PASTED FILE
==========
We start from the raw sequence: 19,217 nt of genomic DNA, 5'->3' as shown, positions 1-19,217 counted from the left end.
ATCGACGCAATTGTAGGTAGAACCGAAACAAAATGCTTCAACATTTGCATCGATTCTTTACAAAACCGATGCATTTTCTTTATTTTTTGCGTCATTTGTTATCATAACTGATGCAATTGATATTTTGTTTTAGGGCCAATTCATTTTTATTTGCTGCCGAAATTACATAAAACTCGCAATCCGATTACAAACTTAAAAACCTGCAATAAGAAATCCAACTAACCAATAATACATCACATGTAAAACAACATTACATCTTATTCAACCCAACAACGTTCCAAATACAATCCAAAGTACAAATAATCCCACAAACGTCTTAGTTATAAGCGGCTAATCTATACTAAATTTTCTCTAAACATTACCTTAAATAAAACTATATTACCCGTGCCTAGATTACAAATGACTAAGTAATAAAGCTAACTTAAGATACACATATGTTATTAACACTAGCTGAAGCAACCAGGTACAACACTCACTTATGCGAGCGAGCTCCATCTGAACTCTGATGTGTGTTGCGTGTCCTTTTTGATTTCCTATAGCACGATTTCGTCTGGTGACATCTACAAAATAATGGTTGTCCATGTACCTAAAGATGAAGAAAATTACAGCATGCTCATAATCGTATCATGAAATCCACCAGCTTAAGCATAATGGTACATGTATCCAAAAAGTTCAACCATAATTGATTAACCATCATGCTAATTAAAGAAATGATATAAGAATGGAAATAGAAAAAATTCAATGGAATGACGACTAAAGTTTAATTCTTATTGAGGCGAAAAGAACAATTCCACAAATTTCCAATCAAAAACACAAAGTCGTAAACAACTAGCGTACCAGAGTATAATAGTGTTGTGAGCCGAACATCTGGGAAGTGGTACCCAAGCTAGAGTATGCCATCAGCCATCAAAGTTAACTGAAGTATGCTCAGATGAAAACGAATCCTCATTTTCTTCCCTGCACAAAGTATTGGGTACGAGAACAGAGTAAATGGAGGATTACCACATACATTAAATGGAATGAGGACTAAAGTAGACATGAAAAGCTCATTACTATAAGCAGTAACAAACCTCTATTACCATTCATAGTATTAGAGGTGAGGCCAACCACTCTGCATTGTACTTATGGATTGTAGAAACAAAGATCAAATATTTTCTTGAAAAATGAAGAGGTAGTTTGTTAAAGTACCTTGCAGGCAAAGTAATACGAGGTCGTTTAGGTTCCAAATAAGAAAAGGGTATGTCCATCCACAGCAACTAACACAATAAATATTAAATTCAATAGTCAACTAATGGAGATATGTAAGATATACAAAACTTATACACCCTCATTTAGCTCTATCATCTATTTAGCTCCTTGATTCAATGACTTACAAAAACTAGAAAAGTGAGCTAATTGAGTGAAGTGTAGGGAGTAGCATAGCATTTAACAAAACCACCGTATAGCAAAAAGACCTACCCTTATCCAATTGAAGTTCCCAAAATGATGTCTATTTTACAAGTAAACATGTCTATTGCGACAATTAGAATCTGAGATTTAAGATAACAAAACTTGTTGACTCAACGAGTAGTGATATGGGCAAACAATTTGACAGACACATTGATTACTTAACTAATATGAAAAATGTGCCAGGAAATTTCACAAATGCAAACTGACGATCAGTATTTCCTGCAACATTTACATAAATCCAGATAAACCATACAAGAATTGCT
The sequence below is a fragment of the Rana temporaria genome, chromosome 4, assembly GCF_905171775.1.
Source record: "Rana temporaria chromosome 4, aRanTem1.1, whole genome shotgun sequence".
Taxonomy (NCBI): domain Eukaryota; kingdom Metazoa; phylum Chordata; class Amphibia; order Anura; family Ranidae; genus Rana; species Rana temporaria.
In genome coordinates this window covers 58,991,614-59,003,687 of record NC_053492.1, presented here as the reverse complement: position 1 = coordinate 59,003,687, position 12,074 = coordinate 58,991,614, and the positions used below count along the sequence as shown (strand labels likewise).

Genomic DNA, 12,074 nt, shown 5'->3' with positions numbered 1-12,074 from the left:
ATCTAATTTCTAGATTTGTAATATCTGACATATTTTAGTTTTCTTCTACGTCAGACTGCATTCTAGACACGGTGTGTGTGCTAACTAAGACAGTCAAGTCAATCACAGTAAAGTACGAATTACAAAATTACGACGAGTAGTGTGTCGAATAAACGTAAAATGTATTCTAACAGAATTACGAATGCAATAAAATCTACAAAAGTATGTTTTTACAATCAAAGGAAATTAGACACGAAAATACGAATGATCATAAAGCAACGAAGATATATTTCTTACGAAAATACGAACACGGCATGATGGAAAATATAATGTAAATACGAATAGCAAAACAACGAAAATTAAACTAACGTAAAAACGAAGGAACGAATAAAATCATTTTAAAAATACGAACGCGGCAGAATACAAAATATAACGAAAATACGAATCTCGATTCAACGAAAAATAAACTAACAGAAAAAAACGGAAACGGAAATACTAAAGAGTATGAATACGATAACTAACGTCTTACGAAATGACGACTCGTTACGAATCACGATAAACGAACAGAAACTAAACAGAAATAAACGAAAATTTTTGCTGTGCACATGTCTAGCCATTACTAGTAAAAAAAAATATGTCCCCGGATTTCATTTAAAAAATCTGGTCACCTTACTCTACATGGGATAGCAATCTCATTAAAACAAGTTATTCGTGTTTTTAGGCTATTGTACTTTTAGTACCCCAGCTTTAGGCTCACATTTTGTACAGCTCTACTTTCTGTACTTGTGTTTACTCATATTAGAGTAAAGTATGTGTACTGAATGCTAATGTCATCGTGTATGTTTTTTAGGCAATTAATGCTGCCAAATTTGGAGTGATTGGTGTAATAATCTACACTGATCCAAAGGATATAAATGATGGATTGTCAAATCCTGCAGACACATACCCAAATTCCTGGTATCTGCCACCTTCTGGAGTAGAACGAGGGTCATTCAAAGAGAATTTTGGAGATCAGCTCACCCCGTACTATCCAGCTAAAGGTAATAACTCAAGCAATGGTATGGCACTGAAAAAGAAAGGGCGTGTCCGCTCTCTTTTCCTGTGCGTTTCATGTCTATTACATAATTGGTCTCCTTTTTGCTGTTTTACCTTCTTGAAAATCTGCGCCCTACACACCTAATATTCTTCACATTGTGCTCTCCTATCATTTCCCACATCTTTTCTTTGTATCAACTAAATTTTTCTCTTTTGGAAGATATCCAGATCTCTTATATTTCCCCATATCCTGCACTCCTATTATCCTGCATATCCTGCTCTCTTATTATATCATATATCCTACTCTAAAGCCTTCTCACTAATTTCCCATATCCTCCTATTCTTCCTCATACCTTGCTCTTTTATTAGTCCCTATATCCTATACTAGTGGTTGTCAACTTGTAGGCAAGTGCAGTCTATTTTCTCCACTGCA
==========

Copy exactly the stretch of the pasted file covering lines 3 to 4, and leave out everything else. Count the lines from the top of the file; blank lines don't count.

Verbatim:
The sequence below is a fragment of the Rana temporaria genome, chromosome 4, assembly GCF_905171775.1.
Source record: "Rana temporaria chromosome 4, aRanTem1.1, whole genome shotgun sequence".